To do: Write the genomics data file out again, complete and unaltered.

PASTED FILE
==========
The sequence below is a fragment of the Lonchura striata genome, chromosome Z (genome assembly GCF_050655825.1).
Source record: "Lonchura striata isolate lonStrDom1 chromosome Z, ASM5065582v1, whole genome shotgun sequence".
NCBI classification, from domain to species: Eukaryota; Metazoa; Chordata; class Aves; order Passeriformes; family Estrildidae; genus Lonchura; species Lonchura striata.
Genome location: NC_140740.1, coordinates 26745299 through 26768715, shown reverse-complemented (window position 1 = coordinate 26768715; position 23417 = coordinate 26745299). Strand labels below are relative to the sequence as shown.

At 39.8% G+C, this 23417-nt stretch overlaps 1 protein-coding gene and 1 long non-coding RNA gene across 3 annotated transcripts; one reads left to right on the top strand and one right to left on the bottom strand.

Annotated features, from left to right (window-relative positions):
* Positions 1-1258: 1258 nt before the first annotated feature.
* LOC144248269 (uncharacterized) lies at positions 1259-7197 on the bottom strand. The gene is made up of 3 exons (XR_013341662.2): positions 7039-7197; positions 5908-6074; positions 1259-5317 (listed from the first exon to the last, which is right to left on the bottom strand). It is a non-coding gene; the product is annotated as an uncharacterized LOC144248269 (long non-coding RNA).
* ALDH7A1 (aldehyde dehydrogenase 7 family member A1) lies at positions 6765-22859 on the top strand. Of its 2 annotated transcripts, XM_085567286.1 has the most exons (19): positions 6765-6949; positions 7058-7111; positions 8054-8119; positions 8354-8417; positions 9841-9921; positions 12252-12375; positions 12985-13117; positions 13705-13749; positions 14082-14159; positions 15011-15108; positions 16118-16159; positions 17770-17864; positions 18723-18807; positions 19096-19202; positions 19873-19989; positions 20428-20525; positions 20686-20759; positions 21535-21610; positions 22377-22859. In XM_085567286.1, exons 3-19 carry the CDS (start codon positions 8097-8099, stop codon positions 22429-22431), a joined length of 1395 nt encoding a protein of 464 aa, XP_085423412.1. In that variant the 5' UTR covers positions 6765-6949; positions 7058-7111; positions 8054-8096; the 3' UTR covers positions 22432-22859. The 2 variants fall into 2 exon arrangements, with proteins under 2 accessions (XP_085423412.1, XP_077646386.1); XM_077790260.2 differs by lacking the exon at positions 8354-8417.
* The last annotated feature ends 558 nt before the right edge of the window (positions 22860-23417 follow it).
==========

The sequence below is a fragment of the Lonchura striata genome, chromosome Z (genome assembly GCF_050655825.1).
Source record: "Lonchura striata isolate lonStrDom1 chromosome Z, ASM5065582v1, whole genome shotgun sequence".
NCBI classification, from domain to species: Eukaryota; Metazoa; Chordata; class Aves; order Passeriformes; family Estrildidae; genus Lonchura; species Lonchura striata.
Genome location: NC_140740.1, coordinates 26745299 through 26768715, shown reverse-complemented (window position 1 = coordinate 26768715; position 23417 = coordinate 26745299). Strand labels below are relative to the sequence as shown.

At 39.8% G+C, this 23417-nt stretch overlaps 1 protein-coding gene and 1 long non-coding RNA gene across 3 annotated transcripts; one reads left to right on the top strand and one right to left on the bottom strand.

Annotated features, from left to right (window-relative positions):
* Positions 1-1258: 1258 nt before the first annotated feature.
* LOC144248269 (uncharacterized) lies at positions 1259-7197 on the bottom strand. The gene is made up of 3 exons (XR_013341662.2): positions 7039-7197; positions 5908-6074; positions 1259-5317 (listed from the first exon to the last, which is right to left on the bottom strand). It is a non-coding gene; the product is annotated as an uncharacterized LOC144248269 (long non-coding RNA).
* ALDH7A1 (aldehyde dehydrogenase 7 family member A1) lies at positions 6765-22859 on the top strand. Of its 2 annotated transcripts, XM_085567286.1 has the most exons (19): positions 6765-6949; positions 7058-7111; positions 8054-8119; positions 8354-8417; positions 9841-9921; positions 12252-12375; positions 12985-13117; positions 13705-13749; positions 14082-14159; positions 15011-15108; positions 16118-16159; positions 17770-17864; positions 18723-18807; positions 19096-19202; positions 19873-19989; positions 20428-20525; positions 20686-20759; positions 21535-21610; positions 22377-22859. In XM_085567286.1, exons 3-19 carry the CDS (start codon positions 8097-8099, stop codon positions 22429-22431), a joined length of 1395 nt encoding a protein of 464 aa, XP_085423412.1. In that variant the 5' UTR covers positions 6765-6949; positions 7058-7111; positions 8054-8096; the 3' UTR covers positions 22432-22859. The 2 variants fall into 2 exon arrangements, with proteins under 2 accessions (XP_085423412.1, XP_077646386.1); XM_077790260.2 differs by lacking the exon at positions 8354-8417.
* The last annotated feature ends 558 nt before the right edge of the window (positions 22860-23417 follow it).